In the face of international concerns for free speech, Governor Augustus Jaspert yesterday assented to Computer Misuse and Cybercrime (Amendment) Act, 2019, bringing the amendments into effect.
Following the passage of the Act, the Governor had withheld his sigature as there were concerns that the Act would interfere with freedom of expression and the media.
In a statement on his decision to proceed with the signing of the legislation, the Governor explained that he considered the provisions in the amended Act very carefully. He said that many of these amendments are positive steps and are needed to deter nefarious online behaviour such as cyberbullying, to prevent and identity theft and fraud, and to protect children and vulnerable people.
However, he noted that concerns have also been expressed to me by local and regional members of the media, particularly in relation to freedom of expression. Their concerns relate to certain provisions in the amended Act that they believe may threaten the principle and guarantee of free expression and press freedom and that the citizens of any democracy have a fundamental right to debate the public figures and policies that affect their lives.
"My view is that freedom of expression can, and should, include the right to appropriately say things that others may not want to hear. Social media and online platforms are necessary in a democracy for discussion, exchange of information and opinions. I have been assured that those provisions in the amended Act that have attracted criticism should not, and will not, be seen as free rein for prosecuting content which is consistent with guarantees of freedom of expression in a democratic society," the Governor stated.
He explained that in order to ensure that the importance of freedom of speech for citizens and journalistic comment is protected, he has recommended to the Director of Public Prosecutions consider the drafting of guidelines that would help to ensure that the offences created under the Computer Misuse and Crime Act as amended can be prosecuted fairly and effectively without compromising freedom of speech guaranteed by the Virgin Islands Constitution Order 2007, particularly protection for those commenting online and for journalistic reporting.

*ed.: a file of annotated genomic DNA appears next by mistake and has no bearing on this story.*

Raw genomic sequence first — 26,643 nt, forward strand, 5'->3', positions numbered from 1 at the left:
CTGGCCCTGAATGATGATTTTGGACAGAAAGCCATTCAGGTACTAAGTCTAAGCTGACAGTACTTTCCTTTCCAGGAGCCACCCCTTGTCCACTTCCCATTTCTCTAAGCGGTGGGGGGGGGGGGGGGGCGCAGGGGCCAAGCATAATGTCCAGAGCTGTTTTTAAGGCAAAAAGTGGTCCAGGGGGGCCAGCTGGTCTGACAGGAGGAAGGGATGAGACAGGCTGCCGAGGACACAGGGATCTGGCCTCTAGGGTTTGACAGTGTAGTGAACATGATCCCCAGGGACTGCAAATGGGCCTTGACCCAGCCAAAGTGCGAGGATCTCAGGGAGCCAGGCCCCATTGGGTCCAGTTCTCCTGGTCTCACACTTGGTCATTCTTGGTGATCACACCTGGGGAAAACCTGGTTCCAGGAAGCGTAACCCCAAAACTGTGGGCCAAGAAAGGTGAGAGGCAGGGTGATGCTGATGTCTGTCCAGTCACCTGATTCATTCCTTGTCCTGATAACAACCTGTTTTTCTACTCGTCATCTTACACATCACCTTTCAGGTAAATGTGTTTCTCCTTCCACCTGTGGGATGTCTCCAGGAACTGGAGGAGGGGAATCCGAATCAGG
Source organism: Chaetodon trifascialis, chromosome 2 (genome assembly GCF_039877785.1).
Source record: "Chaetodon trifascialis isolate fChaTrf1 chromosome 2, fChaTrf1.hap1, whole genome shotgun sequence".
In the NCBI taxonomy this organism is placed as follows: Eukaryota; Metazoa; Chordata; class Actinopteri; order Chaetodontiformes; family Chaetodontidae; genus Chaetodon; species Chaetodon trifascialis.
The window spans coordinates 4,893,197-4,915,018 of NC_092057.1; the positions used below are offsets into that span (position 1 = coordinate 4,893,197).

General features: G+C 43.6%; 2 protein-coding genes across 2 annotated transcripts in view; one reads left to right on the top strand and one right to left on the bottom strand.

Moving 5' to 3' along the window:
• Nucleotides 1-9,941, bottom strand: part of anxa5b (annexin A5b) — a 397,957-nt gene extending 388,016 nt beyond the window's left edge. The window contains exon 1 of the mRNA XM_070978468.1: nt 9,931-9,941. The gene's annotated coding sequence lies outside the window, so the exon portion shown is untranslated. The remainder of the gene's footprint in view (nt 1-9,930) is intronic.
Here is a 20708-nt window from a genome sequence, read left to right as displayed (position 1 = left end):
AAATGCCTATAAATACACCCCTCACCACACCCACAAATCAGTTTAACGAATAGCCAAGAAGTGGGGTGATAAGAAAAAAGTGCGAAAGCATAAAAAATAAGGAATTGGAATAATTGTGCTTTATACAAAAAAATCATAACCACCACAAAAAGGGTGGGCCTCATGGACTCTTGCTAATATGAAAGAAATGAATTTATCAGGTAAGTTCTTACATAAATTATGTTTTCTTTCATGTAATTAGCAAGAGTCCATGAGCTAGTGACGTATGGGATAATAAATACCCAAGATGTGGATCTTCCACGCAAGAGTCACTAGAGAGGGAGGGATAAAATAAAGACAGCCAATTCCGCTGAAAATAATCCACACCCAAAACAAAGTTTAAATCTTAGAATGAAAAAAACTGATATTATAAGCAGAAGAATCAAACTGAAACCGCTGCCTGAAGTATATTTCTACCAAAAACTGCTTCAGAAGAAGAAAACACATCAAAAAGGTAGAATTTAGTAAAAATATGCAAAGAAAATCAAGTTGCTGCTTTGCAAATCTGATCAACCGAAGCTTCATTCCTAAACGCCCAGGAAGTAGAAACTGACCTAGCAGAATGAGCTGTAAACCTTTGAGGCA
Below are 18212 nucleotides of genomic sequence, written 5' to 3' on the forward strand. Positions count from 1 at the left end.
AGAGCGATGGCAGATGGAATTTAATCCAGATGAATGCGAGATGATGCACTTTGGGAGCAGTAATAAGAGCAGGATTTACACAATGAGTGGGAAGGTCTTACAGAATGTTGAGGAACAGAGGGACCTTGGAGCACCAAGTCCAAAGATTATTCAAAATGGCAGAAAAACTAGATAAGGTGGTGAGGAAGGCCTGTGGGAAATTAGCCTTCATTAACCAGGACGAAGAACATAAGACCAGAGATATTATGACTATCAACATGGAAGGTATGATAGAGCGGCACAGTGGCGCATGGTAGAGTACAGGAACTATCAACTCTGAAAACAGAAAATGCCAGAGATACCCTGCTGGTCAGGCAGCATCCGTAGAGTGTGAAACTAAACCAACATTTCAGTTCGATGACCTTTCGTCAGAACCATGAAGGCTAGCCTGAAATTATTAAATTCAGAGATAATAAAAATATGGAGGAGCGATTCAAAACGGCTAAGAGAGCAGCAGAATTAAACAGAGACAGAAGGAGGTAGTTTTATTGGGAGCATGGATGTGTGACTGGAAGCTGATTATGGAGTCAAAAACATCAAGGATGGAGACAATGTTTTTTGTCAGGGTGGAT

It is unique that the Governor would take such an approach as there were no timelines given for the drafting of the guidelines and which were not included as part of the Act.
The International Press Institute said that it looked at the legislation and became concerned about two clauses in particular; which it was explained can also affect freedom of expression.
“After reviewing the documents, IPI had raised concerns over two worrying clauses in the law which could have potentially harmful effects on press freedom and freedom of expression, while also leaving the small Caribbean archipelago out of step with its neighbours.
Further IPI Director of Advocacy Ravi R. Prasad said, “If given final assent, these proposed amendments would send a shiver down the spines of journalists working in the British Virgin Islands”.
He further noted that legislation similar to these are being used to take action against the press in many countries.
“Governments around the world are currently using these kinds of insult and cybercrime laws to prosecute reporters and silence independent media. If the BVI leaves this possibility open to current or future administrations, it has the potential to create a chilling effect on the territory’s journalists,” Prasad added.
The first area of concern for the IPI is Section 14A of the Bill which stipulates that it is a criminal offence to send any electronic message that is “grossly offensive or has menacing character” or that is sent “for the purpose of causing annoyance or inconvenience”. According to the international organization this part of the Bill can used to target members of the media.
“The bill’s vague wording and broad scope means it would be open to misinterpretation and exploitation by government officials or powerful businessmen seeking to target journalists or commentators because of critical coverage. There is also concern about disproportionately harsh punishments included in the bill,” the article said.
The organization had expressed concerns about Section 14B of the legislation which criminalizes the use of a computer to defame another person. It was noted that this offence has penalties up to three years in prison and a $100,000 fine.
In relations to this IPI said, “The amendment effectively extends the country’s existing criminal code on defamation to the digital sphere. While criminal libel exists in the BVI, the law is very rarely enforced.”